One of the blogs I reviewed earlier today mentioned the SFSignal discussion based on Buzz Aldrin’s statement that science fiction was responsible for the diminshment of the space program (the contention being that people’s expectations, based on SF’s prognostications, were too high, easily disappointed and led to a lack of interest in the program, leading to budget cuts and political impotence).
I don’t believe that’s the case; I think it had more to do with PR mistakes by NASA than anything else; after Apollo, the program departed from the SF magazine cover images and tried to foist bad replicas on us instead of delivering the real deal: a spaceplane that couldn’t really fly by itself, a space station that didn’t rotate, no rockets delivering the mail, etc., etc.
The disconnect between the public’s (SF-inspired) vision of what the development of space would look like no longer matched reality. Instead of actully going somewhere, all they did was park a plane in orbit (due deference to Hubble and the maintenance job on it aside).
However, I think that’s beginning to change. I recently ran across some re-postings of NASA images of the new Ares program, and I was struck by the similarity to some SF magazine covers, which are reproduced below.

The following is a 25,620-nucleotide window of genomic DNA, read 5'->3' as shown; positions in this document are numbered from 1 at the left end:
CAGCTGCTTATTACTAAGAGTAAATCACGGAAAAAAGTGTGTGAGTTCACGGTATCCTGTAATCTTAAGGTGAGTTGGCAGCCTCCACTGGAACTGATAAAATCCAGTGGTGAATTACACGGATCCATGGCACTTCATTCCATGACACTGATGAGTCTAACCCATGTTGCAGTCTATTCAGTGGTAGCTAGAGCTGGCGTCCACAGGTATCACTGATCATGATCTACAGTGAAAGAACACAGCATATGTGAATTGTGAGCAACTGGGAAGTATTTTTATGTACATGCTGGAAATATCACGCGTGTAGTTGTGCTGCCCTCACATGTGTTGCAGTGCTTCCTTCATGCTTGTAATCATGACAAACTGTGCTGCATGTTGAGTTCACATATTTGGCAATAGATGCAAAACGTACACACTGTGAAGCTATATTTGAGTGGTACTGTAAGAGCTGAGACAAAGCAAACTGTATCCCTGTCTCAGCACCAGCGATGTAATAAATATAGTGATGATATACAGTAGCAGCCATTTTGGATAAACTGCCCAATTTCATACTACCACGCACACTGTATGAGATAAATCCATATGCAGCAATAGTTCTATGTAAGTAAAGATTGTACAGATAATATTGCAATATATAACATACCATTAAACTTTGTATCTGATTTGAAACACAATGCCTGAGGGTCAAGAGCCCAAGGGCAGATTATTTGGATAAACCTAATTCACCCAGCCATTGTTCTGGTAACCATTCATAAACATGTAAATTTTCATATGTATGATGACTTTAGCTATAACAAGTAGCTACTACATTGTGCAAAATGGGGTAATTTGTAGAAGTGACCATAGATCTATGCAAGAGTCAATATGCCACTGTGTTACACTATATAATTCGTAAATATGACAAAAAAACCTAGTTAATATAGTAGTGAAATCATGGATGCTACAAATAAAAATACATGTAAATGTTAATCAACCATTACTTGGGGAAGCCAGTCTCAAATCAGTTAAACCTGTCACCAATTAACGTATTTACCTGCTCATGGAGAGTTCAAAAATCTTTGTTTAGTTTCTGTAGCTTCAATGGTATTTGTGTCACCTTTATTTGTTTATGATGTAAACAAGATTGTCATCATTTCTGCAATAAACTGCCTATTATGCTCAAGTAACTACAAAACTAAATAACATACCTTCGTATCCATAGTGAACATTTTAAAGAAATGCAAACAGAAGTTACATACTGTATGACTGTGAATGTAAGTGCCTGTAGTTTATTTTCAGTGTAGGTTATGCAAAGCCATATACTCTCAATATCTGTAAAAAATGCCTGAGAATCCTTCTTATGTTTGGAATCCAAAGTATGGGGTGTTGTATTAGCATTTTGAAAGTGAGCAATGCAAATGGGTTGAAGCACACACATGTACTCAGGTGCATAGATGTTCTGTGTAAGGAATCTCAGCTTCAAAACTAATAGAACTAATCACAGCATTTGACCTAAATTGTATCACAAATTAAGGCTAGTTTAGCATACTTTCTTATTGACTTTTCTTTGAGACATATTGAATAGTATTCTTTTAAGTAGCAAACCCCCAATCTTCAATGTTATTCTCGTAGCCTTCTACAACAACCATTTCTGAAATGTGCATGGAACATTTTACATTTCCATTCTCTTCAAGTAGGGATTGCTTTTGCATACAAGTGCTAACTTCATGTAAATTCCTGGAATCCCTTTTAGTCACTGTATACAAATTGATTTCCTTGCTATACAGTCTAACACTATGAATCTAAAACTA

Maybe the boys at the NASA art department are beginning to remember that years ago they stuck certain images in our head and then forgot about them. In some respects the whole space program thing is very much like one of those blockbuster movies where the trailer reveals all of the really cool shots; watching the actual movie is a let-down because you’ve already seen the best parts.
The Willy Ley/Werner von Braun/Chesley Bonestell/Ralph McQuarrie depictions ARE the space program – or at least the icons that most folks (particularly aging politicians) still have in their heads. Give them something they recognize, something they think they understand, or are at least familiair with, and the quest for budgetary support will probably go a lot easier.
Magazine issues depicted are Fantasy and Science Fiction, April 1973 and Amazing Stories, October 1960. Nasa images courtesy of Nasa.